Without racking up hundreds of thousands of dollars to become a medical doctor, students can work towards, say, becoming a surgical tech and command an average salary of $47,000 when they have their certification.
A diagnostic medical sonographer (which typically requires a 2-3 year program) offers average salaries of around $70,000 – one of the highest allied health salaries.
6. You Might Get A Job Before You Graduate
Tech schools place greater emphasis on career development seminars, as do staff who provide expert advice on relevant workforce skills like finding/obtaining employment, creating a resume, and communicating with potential employers.
Through internships and job fairs, students might connect with a specific business or hiring manager – long before their graduation date.
7. Tech School Graduates Have Higher Rates of Employment
Courses offered at trade and vocational schools revolve around economic sectors that are in high demand.
Students at vocational schools are trained for jobs that require employees to be physically present, meaning that it’s far more difficult to outsource or automate their positions. In other words, graduates in fields like automotive repair, trucking, and carpentry have far greater job security.
8. No Unnecessary Extra Classes
Four-year universities require their students to take general education courses outside of their primary field of studies, such as foreign languages, literature, history, and statistics.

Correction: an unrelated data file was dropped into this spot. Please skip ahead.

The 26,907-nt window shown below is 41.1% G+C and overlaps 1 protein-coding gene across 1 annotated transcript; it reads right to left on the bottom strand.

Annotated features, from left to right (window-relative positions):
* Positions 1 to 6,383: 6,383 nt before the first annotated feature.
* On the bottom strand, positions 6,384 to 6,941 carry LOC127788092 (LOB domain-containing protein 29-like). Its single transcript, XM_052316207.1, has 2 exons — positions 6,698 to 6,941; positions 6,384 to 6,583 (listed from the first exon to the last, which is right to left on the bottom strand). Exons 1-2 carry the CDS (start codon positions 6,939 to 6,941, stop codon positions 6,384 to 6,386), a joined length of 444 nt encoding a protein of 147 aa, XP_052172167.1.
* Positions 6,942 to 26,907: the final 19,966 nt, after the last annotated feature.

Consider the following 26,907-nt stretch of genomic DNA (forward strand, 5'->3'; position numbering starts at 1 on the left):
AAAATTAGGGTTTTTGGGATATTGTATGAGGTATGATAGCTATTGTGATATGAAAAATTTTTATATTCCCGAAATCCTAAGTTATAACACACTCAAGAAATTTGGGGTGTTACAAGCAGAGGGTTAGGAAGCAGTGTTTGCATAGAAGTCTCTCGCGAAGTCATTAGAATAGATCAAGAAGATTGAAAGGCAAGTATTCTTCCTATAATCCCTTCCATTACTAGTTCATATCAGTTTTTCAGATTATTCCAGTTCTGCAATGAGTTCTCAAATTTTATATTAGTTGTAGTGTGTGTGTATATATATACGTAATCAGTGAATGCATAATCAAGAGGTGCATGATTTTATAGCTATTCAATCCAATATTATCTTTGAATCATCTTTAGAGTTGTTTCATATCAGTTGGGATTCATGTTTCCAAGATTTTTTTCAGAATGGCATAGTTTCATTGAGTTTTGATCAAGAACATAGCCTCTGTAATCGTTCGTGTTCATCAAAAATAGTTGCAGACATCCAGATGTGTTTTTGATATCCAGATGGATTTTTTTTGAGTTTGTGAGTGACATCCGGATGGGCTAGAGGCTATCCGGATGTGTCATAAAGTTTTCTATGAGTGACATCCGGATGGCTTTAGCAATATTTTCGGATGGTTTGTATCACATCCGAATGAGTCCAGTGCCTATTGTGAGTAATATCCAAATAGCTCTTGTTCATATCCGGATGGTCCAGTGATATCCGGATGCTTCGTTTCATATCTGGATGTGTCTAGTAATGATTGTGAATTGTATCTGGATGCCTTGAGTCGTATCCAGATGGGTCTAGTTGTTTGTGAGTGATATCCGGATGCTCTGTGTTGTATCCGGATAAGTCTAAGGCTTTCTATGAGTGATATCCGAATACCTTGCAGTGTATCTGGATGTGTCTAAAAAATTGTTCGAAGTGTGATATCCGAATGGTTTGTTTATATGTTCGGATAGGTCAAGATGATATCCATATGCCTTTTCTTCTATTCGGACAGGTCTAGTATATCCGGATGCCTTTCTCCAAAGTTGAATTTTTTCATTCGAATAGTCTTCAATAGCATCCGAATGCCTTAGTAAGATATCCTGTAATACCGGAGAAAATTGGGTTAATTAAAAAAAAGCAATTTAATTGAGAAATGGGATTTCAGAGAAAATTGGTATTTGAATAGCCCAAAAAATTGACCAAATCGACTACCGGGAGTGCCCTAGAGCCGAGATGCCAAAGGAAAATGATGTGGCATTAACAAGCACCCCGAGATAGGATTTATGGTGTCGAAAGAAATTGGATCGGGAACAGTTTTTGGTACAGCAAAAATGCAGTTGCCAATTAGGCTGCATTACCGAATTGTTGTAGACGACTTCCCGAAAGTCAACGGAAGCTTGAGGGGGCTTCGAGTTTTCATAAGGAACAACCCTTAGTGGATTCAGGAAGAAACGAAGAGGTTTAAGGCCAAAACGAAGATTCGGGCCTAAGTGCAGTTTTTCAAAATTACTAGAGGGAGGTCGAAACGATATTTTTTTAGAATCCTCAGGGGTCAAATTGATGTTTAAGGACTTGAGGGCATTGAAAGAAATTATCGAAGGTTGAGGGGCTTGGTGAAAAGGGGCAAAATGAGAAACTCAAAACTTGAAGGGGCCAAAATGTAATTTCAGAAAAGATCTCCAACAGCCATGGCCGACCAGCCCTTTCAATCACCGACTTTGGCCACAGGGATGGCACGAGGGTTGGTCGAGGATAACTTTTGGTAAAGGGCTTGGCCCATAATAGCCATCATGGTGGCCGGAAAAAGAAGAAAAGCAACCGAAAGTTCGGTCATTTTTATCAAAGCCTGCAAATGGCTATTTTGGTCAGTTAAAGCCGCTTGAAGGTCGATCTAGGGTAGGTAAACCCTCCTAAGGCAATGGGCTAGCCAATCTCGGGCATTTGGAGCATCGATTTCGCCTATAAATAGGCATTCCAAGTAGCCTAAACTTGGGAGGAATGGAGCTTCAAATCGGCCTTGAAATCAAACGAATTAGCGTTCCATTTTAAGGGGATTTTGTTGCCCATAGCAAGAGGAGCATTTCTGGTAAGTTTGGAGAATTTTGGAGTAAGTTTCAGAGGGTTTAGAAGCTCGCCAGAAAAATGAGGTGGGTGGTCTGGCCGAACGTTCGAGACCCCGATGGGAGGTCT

While these classes might be required to meet graduation requirements, HVAC/R and automotive programs offer specialized courses that are relevant to their field. Avoiding unnecessary classes can save students unnecessary time, money, and frustration.
Technical schools offer the same core programs throughout the academic year, so students also don’t need to wait to take the courses they need while university students may need to wait a semester (or longer) just to fulfill their graduation requirements.
9. Smaller Class Sizes Mean More Personalized Education
Instead of going to lectures with hundreds of students and one professor, tech and trade school students tend to receive more attention in their training. This is particularly true for students in electrician or electrical technician programs who must learn how to handle technology safely and efficiently.
More one-on-one attention from teachers, group study sessions, and project work means that you’ll be extremely skilled when you enter the workforce.
10. You’ll Be Able to Find a Career in Lucrative Fields
An increasing number of students and working adults are electing to enroll in vocational or trade schools. Why? You can receive a solid education quickly while also preparing for employment – immediately after graduation.
Students who are interested in starting a career in allied healthcare (which is projected to be the fastest-growing sector in the US) have several choices in jobs that are in high demand, including medical billing and coding, neurodiagnostic technology, and more.
Start Your New Career Path Today
If an allied healthcare career path sounds like something you’re interested in, contact an AIMS Education representative today!